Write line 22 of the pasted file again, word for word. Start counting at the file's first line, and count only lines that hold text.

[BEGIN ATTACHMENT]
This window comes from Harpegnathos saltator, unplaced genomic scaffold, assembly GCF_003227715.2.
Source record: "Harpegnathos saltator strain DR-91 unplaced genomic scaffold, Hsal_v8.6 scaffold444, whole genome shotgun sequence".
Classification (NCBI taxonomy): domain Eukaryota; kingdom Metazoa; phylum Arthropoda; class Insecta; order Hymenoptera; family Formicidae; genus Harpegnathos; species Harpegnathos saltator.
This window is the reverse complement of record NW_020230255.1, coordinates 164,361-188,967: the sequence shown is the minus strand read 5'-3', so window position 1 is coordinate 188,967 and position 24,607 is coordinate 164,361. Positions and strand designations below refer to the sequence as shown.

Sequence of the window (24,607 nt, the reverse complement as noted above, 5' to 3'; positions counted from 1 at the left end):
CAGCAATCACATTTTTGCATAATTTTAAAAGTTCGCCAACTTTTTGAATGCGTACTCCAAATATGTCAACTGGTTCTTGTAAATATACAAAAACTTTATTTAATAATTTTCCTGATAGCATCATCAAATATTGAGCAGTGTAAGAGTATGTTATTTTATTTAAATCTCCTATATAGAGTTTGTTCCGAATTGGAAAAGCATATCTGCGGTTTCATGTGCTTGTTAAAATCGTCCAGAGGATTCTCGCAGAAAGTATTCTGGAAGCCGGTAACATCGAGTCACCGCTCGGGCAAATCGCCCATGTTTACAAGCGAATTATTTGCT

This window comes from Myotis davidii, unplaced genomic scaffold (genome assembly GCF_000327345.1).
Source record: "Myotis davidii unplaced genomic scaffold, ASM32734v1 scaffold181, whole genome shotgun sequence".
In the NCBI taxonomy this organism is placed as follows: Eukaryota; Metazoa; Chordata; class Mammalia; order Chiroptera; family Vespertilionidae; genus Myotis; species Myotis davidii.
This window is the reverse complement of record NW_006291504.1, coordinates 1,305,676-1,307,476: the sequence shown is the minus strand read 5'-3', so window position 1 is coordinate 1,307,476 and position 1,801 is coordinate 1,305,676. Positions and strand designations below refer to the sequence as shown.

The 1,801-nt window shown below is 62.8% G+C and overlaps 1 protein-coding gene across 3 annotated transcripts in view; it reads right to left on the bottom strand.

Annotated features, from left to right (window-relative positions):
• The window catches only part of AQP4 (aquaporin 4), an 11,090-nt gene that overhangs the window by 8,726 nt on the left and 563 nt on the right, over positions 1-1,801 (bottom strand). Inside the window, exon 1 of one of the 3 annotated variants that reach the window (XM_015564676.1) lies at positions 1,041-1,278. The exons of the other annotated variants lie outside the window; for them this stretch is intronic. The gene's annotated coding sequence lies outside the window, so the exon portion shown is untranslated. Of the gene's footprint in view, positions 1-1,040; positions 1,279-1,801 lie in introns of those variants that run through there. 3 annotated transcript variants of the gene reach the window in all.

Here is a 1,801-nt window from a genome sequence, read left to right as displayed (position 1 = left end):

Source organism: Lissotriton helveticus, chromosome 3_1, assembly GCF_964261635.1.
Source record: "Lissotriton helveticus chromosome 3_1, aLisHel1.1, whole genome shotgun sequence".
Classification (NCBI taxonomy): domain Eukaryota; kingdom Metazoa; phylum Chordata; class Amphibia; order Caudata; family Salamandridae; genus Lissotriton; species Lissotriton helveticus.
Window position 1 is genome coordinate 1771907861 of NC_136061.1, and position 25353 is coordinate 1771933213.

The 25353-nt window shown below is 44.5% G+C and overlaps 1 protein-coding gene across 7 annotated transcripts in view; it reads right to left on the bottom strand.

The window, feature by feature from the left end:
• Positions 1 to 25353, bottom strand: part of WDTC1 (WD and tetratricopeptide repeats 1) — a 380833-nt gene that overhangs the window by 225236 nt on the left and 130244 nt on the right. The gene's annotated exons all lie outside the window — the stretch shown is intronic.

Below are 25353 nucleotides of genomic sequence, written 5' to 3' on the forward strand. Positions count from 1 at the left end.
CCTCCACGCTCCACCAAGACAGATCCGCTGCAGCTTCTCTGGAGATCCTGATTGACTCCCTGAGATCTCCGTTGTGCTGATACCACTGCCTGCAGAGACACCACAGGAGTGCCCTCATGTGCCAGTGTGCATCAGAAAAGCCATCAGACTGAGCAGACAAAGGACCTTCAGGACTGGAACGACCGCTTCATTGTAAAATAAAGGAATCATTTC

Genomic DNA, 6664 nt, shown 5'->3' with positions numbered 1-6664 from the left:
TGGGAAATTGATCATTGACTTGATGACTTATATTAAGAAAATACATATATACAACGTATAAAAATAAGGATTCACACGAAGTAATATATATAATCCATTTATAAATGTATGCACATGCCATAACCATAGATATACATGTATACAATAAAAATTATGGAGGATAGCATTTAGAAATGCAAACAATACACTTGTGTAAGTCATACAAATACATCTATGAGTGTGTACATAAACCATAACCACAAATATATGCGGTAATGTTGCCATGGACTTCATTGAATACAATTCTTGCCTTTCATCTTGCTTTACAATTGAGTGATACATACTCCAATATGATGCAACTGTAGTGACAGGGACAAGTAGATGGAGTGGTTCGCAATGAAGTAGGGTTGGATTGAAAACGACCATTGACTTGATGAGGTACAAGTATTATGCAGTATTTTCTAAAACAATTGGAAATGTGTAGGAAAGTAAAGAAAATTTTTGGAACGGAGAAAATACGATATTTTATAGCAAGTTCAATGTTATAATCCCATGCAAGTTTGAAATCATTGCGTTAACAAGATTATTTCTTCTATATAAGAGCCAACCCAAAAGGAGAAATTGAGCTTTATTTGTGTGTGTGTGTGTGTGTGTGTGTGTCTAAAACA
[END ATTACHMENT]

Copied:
Below are 25353 nucleotides of genomic sequence, written 5' to 3' on the forward strand. Positions count from 1 at the left end.